Decision Support for Road Infrastructure Resilience: The PANOPTIS Perspective


The PANOPTIS consortium aims to leverage existing tools and services as well as remote sensing technologies to deliver an integrated platform that can address road infrastructure (RI) multi-hazard resilience. The scope of the project incorporates RI structural components (bridges, overpasses, interchanges, tunnels, slopes, retaining walls, pavements, and surface water drains), non-structural components (tunnel ventilation systems, traffic cameras and signposts), as well as interconnected non-RI components, such as power transmission lines and telecommunication towers. Both detailed and surrogate structural models will be developed for RI and non-RI components, quantifying and incorporating the epistemic uncertainty due to the detailed models’ reduction to surrogacy to allow a rapid high-resolution assessment of vulnerability, whereby loss, functionality and downtime become directly tied to rehabilitation/emergency action planning. The focus is on the development of a rapid-response decision-support tool that will employ measured data immediately after any seismic event to issue inspection prioritization protocols, facilitate the rapid assessment of the state of the RI, and help increase its resilience to catastrophic events.

Prescriptive Approaches in Performance-based Design? A Case-study on Base Isolation

The collapse performance of code-designed base-isolated structures has recently received considerable criticism, having been found to be deficient vis-à-vis conventional buildings in several situations. As a remedy, prescriptive minima with a tenuous probabilistic justification have been recommended in the literature for the bearing deformation capacity. These are independent of structure or site characteristics, yet they are already finding use in design. We put this concept to the test by means of a case study of a seismically isolated steel structure that rests on the roof of two adjacent high-rise reinforced concrete towers. To seismically isolate the steel structure, Friction Pendulum Bearings (FPBs) are used, and their displacement capacity is determined to comply with a performance objective of 1% probability of collapse in 50 years. The case study possesses two salient features that distinguish it from pertinent past investigations. The first is that the isolated steel structure rests on top of two others and consequently it is subjected to narrow-band roof acceleration time histories, shaped by the filtering of the ground motion excitation through the supporting buildings. The second is that the two supporting towers have different modal characteristics, thus displacement demands imposed to the FPBs are mainly affected by their in-phase or out-of-phase movement. Overall, a case-specific true performance-based design is shown to achieve the desired safety while requiring 1.5 times lower displacement capacities for the bearings, when compared to prescriptive “performance-based” approaches.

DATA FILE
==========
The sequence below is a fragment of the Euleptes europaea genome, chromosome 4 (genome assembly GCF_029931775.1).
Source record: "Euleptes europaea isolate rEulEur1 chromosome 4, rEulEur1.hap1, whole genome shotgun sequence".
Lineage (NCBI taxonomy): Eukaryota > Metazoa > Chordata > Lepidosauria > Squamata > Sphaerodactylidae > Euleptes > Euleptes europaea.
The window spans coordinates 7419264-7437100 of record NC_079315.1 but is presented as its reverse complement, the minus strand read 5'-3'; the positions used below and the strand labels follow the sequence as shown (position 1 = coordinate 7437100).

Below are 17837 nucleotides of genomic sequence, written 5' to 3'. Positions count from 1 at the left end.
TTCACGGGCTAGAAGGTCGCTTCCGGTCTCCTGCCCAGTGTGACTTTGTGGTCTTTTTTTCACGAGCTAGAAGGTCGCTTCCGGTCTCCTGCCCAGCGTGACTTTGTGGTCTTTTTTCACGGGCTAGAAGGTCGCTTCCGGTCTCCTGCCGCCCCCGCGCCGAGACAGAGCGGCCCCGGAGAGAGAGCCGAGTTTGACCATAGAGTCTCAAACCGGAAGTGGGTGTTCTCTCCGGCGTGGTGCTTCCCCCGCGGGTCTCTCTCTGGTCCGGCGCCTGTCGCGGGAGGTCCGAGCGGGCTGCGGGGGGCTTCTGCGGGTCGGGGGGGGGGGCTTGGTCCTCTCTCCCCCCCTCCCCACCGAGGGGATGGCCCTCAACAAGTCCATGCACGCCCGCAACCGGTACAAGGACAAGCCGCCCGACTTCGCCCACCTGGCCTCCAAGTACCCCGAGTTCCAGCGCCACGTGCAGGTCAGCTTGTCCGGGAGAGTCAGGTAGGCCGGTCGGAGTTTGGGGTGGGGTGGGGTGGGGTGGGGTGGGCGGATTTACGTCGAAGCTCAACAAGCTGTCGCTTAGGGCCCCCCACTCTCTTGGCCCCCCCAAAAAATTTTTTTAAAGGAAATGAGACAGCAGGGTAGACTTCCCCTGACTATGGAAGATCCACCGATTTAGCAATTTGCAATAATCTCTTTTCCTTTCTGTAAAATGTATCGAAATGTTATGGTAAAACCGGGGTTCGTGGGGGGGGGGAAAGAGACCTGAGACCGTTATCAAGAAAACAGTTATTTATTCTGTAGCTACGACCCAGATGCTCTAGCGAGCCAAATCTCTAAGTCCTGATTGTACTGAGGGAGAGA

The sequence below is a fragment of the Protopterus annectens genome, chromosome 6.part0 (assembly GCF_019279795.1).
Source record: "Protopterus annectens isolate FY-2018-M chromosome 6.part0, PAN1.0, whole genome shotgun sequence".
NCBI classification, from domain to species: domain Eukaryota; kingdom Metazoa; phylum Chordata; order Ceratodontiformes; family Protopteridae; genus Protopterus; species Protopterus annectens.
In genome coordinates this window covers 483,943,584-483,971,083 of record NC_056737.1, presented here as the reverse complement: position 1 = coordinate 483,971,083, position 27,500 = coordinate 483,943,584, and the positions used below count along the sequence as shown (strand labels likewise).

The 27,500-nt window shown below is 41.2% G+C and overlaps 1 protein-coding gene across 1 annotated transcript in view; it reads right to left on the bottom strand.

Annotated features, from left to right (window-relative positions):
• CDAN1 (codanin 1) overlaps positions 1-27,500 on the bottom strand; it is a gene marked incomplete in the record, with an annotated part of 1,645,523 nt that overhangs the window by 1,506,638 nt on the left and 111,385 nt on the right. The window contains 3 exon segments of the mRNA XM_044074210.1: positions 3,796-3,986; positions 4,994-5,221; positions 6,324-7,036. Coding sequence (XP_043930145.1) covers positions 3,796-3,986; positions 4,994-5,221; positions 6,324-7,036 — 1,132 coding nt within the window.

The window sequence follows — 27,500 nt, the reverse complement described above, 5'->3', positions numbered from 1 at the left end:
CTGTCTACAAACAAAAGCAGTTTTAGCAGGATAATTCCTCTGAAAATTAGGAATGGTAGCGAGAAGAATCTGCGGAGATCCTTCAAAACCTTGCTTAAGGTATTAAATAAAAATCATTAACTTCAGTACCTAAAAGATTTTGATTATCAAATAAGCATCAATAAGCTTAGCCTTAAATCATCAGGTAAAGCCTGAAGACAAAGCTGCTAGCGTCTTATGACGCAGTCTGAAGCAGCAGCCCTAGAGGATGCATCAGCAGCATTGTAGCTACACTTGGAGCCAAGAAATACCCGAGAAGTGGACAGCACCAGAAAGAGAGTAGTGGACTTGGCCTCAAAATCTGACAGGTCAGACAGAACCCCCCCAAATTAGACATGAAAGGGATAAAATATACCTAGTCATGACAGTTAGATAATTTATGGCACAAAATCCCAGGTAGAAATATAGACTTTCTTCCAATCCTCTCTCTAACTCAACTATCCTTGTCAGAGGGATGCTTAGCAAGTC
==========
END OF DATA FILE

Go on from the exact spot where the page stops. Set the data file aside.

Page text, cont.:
Issues in Harmonization of Seismic Performance via Risk Targeted Spectra


Current seismic design code provisions are mainly based on checking structural performance at a single seismic intensity associated with a pre-defined return period. For instance, in EN1998, a ground motion with 10% probability of exceedance in 50 years is used for design. This design procedure, with the inclusion of partial safety factors, is assumed to provide sufficient safety margin against earthquakes for newly designed buildings. Nevertheless, it does not specifically determine the expected seismic risk related to any performance level or limit state. Therefore, it may result in non-uniform risk for buildings located in different sites within a region (or country), even for places with identical design intensities. Instead, ASCE 7-10 incorporates Risk Targeted design maps that suggest the application of suitable spectra adjustment factors, in order to ensure a reasonably low uniform collapse risk. Making use of simplified single degree of freedom structures defined in several configurations of period and ductility, our aim is to test the effectiveness of the adjustment factors computed under different assumptions. It is shown that, although matching is not practically possible, harmonization remains a viable target, offering insights for possible future adoption of Risk Targeted Spectra in forthcoming seismic codes.

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This project has received funding from the European Union's Horizon 2020 research and innovation programme under grant agreement No  769129